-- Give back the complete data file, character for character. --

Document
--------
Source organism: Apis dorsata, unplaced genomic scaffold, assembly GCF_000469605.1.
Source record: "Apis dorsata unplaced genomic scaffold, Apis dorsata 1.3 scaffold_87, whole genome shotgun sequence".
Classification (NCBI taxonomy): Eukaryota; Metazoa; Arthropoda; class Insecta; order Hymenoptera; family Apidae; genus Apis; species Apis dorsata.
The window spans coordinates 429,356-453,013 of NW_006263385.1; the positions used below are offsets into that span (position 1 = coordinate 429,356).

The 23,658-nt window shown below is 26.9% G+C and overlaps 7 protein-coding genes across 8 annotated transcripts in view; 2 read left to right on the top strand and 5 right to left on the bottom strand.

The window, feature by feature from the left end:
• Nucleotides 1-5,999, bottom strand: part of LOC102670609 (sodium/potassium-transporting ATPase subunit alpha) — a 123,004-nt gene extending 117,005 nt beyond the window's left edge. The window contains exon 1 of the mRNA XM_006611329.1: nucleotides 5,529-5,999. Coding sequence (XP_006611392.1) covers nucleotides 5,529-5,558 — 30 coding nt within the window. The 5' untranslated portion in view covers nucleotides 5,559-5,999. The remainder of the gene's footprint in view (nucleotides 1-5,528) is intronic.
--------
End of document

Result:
Source organism: Apis dorsata, unplaced genomic scaffold, assembly GCF_000469605.1.
Source record: "Apis dorsata unplaced genomic scaffold, Apis dorsata 1.3 scaffold_87, whole genome shotgun sequence".
Classification (NCBI taxonomy): Eukaryota; Metazoa; Arthropoda; class Insecta; order Hymenoptera; family Apidae; genus Apis; species Apis dorsata.
The window spans coordinates 429,356-453,013 of NW_006263385.1; the positions used below are offsets into that span (position 1 = coordinate 429,356).

The 23,658-nt window shown below is 26.9% G+C and overlaps 7 protein-coding genes across 8 annotated transcripts in view; 2 read left to right on the top strand and 5 right to left on the bottom strand.

The window, feature by feature from the left end:
• Nucleotides 1-5,999, bottom strand: part of LOC102670609 (sodium/potassium-transporting ATPase subunit alpha) — a 123,004-nt gene extending 117,005 nt beyond the window's left edge. The window contains exon 1 of the mRNA XM_006611329.1: nucleotides 5,529-5,999. Coding sequence (XP_006611392.1) covers nucleotides 5,529-5,558 — 30 coding nt within the window. The 5' untranslated portion in view covers nucleotides 5,559-5,999. The remainder of the gene's footprint in view (nucleotides 1-5,528) is intronic.